Are you happy to see me or is that a radio chip in your passport?

Discussion in 'Politics, Religion, Social Issues' started by iGary, Oct 26, 2005.

  1. iGary Guest

    iGary

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    #1
    :rolleyes:
     
  2. Danksi macrumors 68000

    Danksi

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    #2
    I thought most Americans didn't have a passport?
     
  3. katie ta achoo macrumors G3

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    #3
    Aww, man! 2006?
    I wanted to get an RFID'd passport for Vienna! :(

    Seems just like a quicker way of doing stuff.

    It's not like RFID has a broadcast range of 100s of feet and people carry their passports EVERYWHERE with them. I know my dad has one and it's in his sock drawer 99.999% of the year, except for the odd time he gets it out every few years to reminisce on his neurobiology conference in Jamaica from 1989.

    If other people treat their Passports like this, I don't see the deal. Make a special aluminum baggie or something to prevent the signal from getting very far if you're that paranoid.
     
  4. joepunk macrumors 68030

    joepunk

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    #4
    So much easier for "them" to track wherever one travels to. Will it help prevent/find a lost child? More than likely this radio system will be used to track how many times one crosses boarders, takes the airplane, frequents certain airports, etc.
     
  5. skunk macrumors G4

    skunk

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    #5
    I see a good business opportunity: miniature Faraday cages.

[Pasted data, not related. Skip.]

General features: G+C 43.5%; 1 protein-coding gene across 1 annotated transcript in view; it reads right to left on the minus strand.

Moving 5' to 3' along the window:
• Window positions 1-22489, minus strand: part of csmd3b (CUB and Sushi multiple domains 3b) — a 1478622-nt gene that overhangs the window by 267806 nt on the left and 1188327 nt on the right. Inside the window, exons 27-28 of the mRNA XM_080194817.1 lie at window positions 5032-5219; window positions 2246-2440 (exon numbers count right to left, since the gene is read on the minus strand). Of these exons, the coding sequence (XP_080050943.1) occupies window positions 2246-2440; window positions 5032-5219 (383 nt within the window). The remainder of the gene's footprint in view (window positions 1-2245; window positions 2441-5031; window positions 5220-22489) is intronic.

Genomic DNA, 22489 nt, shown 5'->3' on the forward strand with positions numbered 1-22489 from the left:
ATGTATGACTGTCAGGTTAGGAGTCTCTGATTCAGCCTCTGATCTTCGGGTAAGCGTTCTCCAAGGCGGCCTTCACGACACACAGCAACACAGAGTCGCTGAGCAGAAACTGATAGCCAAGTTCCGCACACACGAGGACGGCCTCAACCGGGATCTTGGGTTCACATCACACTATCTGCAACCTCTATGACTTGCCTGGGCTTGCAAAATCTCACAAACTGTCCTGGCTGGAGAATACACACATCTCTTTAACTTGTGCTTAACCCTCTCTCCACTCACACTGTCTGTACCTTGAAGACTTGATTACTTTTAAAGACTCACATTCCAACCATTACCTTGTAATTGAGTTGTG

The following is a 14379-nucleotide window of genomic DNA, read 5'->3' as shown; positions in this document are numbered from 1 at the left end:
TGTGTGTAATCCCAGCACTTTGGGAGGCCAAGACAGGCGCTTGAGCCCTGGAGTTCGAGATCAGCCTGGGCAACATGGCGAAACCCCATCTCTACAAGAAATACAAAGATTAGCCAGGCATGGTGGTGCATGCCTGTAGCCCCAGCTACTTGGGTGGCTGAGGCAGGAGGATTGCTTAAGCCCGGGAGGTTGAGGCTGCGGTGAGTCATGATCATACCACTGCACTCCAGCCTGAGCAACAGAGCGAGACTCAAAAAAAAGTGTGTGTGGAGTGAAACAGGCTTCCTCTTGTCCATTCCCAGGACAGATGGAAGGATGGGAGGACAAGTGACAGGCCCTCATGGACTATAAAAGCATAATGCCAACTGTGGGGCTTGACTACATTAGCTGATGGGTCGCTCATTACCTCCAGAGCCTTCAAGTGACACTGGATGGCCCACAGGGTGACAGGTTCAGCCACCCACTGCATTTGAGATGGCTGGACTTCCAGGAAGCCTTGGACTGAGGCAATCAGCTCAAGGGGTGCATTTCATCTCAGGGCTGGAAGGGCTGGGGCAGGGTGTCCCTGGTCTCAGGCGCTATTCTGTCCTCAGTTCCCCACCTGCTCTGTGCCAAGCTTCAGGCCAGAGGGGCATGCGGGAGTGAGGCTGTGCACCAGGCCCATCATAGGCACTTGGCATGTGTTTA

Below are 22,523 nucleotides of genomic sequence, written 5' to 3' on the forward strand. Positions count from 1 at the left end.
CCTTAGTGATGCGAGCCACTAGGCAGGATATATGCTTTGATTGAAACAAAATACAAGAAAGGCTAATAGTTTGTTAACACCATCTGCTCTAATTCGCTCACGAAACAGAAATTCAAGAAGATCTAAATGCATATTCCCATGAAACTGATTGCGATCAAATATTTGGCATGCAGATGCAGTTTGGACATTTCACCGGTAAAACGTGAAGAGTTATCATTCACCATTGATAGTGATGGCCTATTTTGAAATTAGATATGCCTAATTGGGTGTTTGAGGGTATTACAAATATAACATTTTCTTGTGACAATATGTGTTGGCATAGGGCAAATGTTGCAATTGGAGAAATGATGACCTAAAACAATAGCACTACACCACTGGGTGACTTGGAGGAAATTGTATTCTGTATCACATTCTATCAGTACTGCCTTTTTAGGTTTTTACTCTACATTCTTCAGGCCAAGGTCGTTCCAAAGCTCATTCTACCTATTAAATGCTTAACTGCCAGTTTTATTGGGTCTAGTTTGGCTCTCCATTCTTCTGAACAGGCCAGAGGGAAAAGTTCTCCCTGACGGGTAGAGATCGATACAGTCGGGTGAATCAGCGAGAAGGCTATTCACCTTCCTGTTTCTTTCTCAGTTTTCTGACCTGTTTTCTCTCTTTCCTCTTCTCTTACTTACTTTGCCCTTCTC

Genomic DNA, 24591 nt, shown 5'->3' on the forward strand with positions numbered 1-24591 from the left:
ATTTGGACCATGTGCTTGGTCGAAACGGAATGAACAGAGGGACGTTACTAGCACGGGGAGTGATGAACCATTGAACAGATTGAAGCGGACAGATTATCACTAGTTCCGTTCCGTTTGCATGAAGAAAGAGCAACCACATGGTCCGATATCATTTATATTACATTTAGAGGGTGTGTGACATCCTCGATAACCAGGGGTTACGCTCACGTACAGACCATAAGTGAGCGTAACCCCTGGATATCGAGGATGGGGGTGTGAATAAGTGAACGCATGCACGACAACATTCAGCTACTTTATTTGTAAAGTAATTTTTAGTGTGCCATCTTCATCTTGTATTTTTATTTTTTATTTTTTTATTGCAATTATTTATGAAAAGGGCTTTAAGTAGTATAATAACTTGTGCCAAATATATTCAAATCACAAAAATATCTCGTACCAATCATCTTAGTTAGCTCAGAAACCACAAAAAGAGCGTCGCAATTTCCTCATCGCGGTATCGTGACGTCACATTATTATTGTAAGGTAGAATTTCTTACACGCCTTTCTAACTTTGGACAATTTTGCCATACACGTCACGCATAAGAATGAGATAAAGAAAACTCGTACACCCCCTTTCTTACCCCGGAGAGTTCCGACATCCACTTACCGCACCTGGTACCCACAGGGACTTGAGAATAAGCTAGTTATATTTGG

6. iGary thread starter Guest

    iGary

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    #6
    I think I m accidently gonna "lose" mine before these "new" ones come out...
     
  7. zimv20 macrumors 601

    zimv20

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    #7
    i'm due for a new one in 2012. maybe by then they'll have changed their minds.
     
  8. xsedrinam macrumors 601

    xsedrinam

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    #8
    Another "e pluribus unum" of the U.S. State Department's lousy ideas. I saw this last night on the 'digg" site and almost posted it. So, I neither like where it comes from nor where it's headed.
     
  9. iGary thread starter Guest

    iGary

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    #9

    The article goes on to say that 98.5% of the people they polled (like 2,000 people) said they don't want it. So they do it anyway. :rolleyes:

    New Zealand or Canada? I can't decide, but I think I'm outta here.
     
  10. Danksi macrumors 68000

    Danksi